What you really want is to ban differential pricing that uses one difference as proxy for another (namely tolerance to pay.) Good luck trying to write a law to ban that! If you banned pricing based on fare rules they will just hunt for other proxies. You certainly can't stop them from changing the price based on what day it is (thus pricing higher for last minute purchase) or giving you a discount for buying a return trip. Go that far and you might as well have the government set the prices. In the regulated days we all paid a lot more for air travel, and planes were less full (ie. more wasteful from an environmental standpoint.)

Yes, because I find the alternative unacceptable

>What you really want is to ban differential pricing that uses one difference as proxy for another (namely tolerance to pay.)

Exactly! Actually, the use of proxies is probably bothering me more.

I believe this is a moral issue, so I will accept no excuses.

> a good chunk of the public would be financially unable to fly

So be it. If it was legal to steal, (probably) a good chunk of the public would be able to do things they were unable financially otherwise.

> vendors would find a way to do it

And authorities would find a way to stop it.

> Good luck trying to write a law to ban that

The government, laws and constitution exists for a reason. Laws may not be perfect but if we set the principles right, then courts may decide and laws can evolve.

What disturbed me when reading your article is this (stated baldly): You accept/describe a society where companies are trying to screw the customers and the customers are trying to screw the companies. You then try to find a solution to a problem that exists in that environment.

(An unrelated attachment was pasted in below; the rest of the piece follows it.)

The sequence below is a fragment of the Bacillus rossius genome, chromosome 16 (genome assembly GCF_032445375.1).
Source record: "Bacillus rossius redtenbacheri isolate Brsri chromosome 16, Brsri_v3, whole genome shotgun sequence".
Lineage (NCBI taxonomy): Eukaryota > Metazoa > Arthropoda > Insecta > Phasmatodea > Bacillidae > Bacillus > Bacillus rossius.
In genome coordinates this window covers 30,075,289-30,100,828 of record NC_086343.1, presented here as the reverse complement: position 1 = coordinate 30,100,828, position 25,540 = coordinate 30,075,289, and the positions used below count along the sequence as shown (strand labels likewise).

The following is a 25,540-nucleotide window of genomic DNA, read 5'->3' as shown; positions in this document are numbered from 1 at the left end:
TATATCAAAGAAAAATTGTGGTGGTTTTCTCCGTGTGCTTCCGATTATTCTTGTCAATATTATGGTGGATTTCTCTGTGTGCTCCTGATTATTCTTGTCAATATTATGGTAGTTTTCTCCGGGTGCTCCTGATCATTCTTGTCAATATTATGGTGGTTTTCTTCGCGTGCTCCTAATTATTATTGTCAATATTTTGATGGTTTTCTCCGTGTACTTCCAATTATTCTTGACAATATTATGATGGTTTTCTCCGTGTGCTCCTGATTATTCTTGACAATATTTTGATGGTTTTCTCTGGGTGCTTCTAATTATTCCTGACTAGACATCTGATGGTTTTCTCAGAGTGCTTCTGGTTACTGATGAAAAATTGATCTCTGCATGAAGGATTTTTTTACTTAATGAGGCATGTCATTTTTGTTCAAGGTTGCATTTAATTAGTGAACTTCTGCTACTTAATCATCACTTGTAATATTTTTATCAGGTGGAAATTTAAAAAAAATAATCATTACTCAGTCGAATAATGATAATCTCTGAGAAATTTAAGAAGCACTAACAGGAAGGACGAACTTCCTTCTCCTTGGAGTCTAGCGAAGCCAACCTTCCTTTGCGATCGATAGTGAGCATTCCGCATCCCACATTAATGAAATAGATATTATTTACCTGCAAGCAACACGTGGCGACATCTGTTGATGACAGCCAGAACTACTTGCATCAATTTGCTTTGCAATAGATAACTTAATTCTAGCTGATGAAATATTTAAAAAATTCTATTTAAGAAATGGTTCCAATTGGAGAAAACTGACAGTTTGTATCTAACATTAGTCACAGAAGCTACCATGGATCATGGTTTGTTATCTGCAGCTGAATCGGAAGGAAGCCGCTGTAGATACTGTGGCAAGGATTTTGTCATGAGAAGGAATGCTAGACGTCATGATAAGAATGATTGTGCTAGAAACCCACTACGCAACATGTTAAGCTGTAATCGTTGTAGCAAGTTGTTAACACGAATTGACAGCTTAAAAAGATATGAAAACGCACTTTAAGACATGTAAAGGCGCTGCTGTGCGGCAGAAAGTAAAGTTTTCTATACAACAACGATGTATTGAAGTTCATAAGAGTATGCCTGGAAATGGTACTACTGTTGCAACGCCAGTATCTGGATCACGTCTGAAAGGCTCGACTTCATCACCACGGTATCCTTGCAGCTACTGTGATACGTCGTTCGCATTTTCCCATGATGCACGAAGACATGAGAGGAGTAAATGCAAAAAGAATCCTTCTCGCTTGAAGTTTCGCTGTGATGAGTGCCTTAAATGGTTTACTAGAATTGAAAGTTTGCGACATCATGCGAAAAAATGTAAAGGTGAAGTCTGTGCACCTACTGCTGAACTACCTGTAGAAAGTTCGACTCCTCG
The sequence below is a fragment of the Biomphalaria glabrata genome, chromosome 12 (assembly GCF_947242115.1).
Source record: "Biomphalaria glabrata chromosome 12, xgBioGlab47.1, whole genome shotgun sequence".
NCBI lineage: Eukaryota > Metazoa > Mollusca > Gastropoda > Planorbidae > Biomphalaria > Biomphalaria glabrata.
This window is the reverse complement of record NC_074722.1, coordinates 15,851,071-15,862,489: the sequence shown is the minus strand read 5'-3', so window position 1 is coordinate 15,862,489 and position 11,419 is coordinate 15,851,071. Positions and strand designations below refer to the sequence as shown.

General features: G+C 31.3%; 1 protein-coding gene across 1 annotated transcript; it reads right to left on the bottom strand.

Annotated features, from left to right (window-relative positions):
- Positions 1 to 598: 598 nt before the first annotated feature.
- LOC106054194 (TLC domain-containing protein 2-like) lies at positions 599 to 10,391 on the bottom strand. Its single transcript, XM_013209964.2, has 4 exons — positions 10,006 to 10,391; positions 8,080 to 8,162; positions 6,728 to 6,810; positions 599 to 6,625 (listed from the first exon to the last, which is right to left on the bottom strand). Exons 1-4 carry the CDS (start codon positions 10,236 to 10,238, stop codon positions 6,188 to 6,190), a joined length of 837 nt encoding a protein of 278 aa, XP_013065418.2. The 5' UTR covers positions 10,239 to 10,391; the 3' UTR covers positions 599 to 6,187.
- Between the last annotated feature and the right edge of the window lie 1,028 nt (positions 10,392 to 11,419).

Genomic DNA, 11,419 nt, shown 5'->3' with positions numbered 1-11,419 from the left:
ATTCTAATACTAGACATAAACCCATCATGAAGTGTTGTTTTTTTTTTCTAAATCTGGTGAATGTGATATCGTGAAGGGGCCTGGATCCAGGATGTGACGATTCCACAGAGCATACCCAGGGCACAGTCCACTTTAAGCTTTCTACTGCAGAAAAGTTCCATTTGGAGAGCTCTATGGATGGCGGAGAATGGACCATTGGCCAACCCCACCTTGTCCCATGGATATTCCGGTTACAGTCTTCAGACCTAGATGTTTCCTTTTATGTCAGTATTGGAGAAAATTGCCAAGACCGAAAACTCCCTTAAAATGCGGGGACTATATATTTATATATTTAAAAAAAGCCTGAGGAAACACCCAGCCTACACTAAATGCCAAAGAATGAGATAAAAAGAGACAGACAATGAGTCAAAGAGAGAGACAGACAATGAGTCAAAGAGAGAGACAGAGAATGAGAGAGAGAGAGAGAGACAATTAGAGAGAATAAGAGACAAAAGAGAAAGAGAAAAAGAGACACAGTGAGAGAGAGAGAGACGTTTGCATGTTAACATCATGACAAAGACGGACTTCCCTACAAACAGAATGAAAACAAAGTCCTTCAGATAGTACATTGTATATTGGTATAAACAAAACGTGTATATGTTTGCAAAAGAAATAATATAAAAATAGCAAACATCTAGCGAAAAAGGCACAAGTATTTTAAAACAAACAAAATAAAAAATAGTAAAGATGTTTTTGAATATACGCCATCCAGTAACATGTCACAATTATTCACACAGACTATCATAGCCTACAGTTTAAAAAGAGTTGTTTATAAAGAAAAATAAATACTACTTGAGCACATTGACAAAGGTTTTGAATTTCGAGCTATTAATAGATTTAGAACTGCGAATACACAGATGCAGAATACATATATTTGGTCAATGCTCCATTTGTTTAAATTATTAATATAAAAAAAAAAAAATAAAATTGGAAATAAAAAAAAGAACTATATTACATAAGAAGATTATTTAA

I think this is a more fundamental problem. I want/assume a society where *normally* companies are trying to make money honestly and customers accept that they need to pay for a service fairly (I do believe supply and demand rather than cost should set the price but charging someone more 'just because he can afford it' is not an honest practice as I see it. Also, I believe that monopolies and cartels should be regulated). Everyone is both a producer and a consumer, everyone contributes. No one should start the day thinking 'how can I screw those fellow citizens more today?'. Of course there will be ill minded or greedy individuals (as exceptions) and laws will be there to regulate and provide a fair ground for fair competition.

Airlines already have business class, first class etc. and that's fair. You pay more and you get more. Why shouldn't they be forced to find similar solutions? If you set the environment right, the right solutions will evolve. If the environment is not right to start with, all you'll get will be competition for how to rip people off unfairly.

I've probably written too much off topic. My point is that I don't find the practice ethical and so I hate it and so I believe it should be made illegal, whatever the cost will be, it will be small compared to living in a society where foul practice is legal and common.

Best regards,
Burak

The market will find a way

Differential pricing is so important to some industries that the market will find a way. If you try to ban it, you'll get more bizarre contortions. One business that uses differential pricing even more than air travel is insurance. We have tried to ban insurance companies from using factors like race in order to meet social goals, but that just drives them to use zip code or anything else they can invent. Insurance companies might argue this isn't differential pricing because what they sell is risk mitigation, and the higher risk you are, the more that should cost.